Dr Jewell looks back
17 July 2012
Wales' Chief Medical Officer has reflected on a career dedicated to public health at a University lecture.
Dr Tony Jewell, retiring after six years at the nation's most senior doctor, spoke at the Glamorgan Lecture Series, hosted by the School of Social Sciences and the School of City and Regional Planning.
Dr Jewell traced how early influences shaped his career and led him to the Chief Medical Officers' job. After taking a medical degree which included politics and sociology, he spent time on a car assembly line in Coventry to gain a better understanding of living standards, then worked as a GP in a deprived part of London's east end. This helped form his continuing commitment to high quality care in deprived areas.
The Chief Medical Officer told his audience he had tried to adopt a whole-system approach to health during his time in post. This included the smoking ban, food hygiene ratings and legislation on sun beds. He has always been mindful of Wales' role in the wider world, building healthcare links with sub-Saharan Africa.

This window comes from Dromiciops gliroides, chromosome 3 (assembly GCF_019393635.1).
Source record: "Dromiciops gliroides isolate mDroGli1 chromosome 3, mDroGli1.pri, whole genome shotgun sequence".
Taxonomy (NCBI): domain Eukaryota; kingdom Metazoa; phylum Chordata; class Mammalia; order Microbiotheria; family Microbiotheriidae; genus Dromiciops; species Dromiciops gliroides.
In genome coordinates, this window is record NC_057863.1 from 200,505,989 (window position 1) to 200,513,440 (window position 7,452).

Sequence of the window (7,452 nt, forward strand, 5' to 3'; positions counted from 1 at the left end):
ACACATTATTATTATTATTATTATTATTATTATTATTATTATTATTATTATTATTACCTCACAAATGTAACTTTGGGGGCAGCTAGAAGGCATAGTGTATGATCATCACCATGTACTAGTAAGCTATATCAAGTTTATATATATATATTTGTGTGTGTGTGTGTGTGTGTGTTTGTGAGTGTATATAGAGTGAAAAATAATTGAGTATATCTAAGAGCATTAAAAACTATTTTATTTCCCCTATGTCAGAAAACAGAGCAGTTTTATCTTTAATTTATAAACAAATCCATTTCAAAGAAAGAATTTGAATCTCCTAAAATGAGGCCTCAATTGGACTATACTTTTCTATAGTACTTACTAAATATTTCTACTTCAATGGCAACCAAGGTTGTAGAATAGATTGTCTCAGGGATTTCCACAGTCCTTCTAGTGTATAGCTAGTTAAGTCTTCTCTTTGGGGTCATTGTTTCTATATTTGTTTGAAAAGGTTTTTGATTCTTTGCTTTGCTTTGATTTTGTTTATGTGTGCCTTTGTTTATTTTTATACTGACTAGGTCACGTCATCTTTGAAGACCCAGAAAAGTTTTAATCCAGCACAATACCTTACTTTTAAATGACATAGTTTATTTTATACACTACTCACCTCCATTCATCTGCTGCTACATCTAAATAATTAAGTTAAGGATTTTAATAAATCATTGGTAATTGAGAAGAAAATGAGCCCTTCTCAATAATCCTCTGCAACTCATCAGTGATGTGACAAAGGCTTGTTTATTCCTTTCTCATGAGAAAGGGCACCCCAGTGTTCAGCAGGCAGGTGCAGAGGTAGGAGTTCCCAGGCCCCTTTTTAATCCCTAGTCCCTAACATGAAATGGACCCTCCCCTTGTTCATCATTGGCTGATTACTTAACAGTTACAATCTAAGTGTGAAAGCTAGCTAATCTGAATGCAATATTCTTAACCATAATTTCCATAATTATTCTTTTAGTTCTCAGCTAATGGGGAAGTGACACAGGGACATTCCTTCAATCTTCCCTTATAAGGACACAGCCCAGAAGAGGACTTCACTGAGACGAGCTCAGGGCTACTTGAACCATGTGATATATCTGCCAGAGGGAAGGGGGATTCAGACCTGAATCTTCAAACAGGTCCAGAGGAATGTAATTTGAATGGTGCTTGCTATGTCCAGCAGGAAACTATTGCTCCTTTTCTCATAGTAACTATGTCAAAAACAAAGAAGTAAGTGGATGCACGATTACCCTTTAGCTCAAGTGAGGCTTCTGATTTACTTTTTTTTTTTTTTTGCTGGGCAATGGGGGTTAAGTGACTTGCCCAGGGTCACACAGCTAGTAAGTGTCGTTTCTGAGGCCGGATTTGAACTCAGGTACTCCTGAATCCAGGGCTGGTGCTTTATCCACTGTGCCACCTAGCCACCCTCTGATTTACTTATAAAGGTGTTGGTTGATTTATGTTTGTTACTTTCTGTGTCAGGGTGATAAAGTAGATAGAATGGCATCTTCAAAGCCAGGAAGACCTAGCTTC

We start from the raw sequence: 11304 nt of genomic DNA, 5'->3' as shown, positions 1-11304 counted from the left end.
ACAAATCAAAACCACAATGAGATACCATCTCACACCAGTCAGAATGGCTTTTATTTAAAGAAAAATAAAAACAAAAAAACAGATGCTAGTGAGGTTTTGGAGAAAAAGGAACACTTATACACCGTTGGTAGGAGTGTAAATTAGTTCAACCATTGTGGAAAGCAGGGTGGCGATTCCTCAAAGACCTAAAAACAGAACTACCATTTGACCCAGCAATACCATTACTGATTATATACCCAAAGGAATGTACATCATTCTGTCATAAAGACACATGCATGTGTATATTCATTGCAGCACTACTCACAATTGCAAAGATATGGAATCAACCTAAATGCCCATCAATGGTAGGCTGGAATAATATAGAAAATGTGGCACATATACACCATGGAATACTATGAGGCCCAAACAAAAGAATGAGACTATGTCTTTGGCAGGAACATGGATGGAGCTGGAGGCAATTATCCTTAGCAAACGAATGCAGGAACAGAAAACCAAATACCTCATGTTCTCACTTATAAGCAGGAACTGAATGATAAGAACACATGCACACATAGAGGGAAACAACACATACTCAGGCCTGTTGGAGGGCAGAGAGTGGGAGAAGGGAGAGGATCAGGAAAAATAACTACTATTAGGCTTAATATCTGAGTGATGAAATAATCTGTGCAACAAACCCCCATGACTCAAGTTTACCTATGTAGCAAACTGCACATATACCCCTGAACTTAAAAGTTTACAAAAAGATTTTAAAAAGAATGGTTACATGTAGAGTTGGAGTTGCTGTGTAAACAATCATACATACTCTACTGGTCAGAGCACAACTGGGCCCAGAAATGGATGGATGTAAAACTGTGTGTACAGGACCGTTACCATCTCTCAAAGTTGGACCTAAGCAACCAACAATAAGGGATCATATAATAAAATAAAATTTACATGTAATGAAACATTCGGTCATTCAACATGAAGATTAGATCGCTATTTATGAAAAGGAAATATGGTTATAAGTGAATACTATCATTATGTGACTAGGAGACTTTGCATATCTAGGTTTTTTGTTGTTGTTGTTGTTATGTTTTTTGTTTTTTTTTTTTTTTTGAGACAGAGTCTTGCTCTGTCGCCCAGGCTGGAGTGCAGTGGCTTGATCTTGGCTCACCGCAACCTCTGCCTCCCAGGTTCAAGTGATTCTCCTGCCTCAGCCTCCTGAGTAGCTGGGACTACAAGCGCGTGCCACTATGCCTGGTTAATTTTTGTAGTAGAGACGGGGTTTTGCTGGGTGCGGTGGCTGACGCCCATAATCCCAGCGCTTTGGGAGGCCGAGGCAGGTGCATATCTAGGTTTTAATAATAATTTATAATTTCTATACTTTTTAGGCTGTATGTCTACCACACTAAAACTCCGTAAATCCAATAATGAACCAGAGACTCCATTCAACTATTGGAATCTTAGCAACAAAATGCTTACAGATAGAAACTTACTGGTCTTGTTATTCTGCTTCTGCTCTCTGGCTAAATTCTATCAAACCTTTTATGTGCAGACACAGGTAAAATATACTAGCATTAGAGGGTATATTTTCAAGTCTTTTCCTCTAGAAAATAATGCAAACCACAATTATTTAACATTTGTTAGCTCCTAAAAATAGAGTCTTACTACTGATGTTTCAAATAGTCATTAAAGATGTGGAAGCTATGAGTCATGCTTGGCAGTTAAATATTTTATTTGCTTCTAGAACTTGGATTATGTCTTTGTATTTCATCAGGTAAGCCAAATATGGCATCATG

Dr Jewell listed as one of his main influences the late Professor Archie Cochrane, an international pioneer of evidence-based medicine while he was at Cardiff. Dr Jewell has also worked closely with the School of Medicine's Professor Chris Butler, particularly on primary care in China. He also paid tribute to Cardiff's Professor Peter Elwood, for his work promoting the wider health benefits of aspirin.
Looking to the future, Dr Jewell left his audience with five calls to action. These were: the importance of health and politics co-operating, the vitality of prevention, the long-term nature of improving public health, the way individuals can inspire and the possibility of tackling social inequity.
Professor Gareth Williams of the School of Social Sciences, who chaired the lecture, said: "This was a fascinating and inspiring talk, highlighting the importance of social justice to Dr Jewell's view of healthcare. It was particularly pleasing to hear him acknowledge individuals and ideas from Cardiff University as a positive force for change."